His is the voice of the person who believes that having to live in a country in which members of the LGBT community are open and honest about their relationships is “oppressing,” i.e. because the individual is uncomfortable with gay and lesbian people therefore he is “oppressed” if he is required to be tolerant towards them.

His is the voice of those who believe that if some one unlike himself is granted the full advantages of citizenship and freedom then it must be at his expense, without realizing he is arguing for white supremacy and institutional racism.

His is the voice of those who believe that there’s nothing wrong with flying the Stars and Bars – it’s just heritage.  That it is a heritage of hate isn’t to be acknowledged.  In short, Trump is the voice of Tribalism.

His is the voice of the person who thinks it’s President Obama’s duty to make him feel comfortable; and should the President offer an African-American perspective on an issue, then he is the one being “divisive.”

Unless someone has invented a magic solution to erase racism, misogyny, bigotry, and irrationality in the last month or so, these people will be going to the polls in droves to express their fears, their anxieties, and in some unfortunate instances their hatred.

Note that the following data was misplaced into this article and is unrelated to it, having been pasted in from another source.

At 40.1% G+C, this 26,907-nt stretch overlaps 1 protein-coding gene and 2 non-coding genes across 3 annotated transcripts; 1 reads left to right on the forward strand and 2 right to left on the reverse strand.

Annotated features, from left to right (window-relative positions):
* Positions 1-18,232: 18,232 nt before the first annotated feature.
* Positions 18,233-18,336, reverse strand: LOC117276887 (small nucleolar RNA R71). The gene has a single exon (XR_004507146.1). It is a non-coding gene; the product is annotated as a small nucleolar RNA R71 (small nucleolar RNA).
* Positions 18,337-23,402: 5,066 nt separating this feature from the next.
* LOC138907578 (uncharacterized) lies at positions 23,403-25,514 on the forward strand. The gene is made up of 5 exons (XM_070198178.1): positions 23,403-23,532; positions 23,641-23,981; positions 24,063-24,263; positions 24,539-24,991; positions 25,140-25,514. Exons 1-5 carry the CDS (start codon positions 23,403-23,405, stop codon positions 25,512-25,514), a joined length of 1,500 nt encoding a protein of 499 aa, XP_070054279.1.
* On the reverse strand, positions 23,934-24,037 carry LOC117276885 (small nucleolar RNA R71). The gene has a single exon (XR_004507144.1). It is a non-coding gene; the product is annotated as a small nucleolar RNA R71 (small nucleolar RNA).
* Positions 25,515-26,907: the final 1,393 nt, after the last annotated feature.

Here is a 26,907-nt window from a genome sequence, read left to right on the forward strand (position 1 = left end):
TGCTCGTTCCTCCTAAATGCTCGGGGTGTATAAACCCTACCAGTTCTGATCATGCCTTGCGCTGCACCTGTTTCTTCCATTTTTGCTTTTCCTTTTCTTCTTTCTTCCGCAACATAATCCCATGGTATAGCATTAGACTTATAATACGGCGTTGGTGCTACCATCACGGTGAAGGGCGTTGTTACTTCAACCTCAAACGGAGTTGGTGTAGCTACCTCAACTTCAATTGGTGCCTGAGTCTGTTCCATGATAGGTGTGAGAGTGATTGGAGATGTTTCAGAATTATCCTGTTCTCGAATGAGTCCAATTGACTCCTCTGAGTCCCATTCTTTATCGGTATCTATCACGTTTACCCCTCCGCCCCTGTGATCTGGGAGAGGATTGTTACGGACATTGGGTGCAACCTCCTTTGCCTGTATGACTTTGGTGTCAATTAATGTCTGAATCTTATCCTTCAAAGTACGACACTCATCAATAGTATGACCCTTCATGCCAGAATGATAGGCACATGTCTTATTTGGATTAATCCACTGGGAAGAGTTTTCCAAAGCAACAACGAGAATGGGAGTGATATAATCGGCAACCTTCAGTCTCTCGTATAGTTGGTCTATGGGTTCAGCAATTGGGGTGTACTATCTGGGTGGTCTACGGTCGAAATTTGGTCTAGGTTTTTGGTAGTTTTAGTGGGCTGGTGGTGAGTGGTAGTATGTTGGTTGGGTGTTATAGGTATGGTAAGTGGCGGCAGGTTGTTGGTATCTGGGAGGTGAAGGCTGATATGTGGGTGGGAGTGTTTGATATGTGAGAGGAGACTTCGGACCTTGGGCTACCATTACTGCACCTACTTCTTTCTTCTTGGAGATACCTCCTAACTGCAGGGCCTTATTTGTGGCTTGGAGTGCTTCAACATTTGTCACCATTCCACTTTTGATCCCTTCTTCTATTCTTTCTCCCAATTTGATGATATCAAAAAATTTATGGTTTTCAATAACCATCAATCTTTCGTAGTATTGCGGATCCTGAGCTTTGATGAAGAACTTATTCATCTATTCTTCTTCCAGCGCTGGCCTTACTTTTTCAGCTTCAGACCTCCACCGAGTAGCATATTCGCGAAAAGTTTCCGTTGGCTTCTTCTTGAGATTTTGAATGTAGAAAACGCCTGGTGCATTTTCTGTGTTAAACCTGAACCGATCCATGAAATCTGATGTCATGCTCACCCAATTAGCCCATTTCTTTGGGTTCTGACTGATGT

They don’t care if Trump lies – he’s their voice, amplified and televised. They don’t care if he’s a hypocrite whose products are manufactured in the countries he attacks – he’s their voice, amplified and televised.  They don’t care if he’s got the foreign policy experience of a hamster – he’s their voice, amplified and televised.

Shirky’s advice is important, we have to campaign as if we are the minority, always remembering that there are now insidious Voter ID laws in 33 states, and gerrymandering in so many others.

Challenge the Trumper in the family – Are you really going to vote for a man who would deny healthcare for your wife and daughter? Are you really going to vote for a man who thinks African Americans are inherently violent/lazy? Are you really going to vote for a man who believes that NATO is something to be toyed with?   Are you going to vote for a man who has the support of white nationalists?  The usual response comes back, “I like him because he says what he thinks.”  If so, is he saying what YOU think?

Challenge the system – donate, donate, donate, when and as much as you can.  Help where you can and how you can. And every moment from now until election day remember that 40% of Americans believe Trump is speaking in their Voice.

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Filed under Politics, racism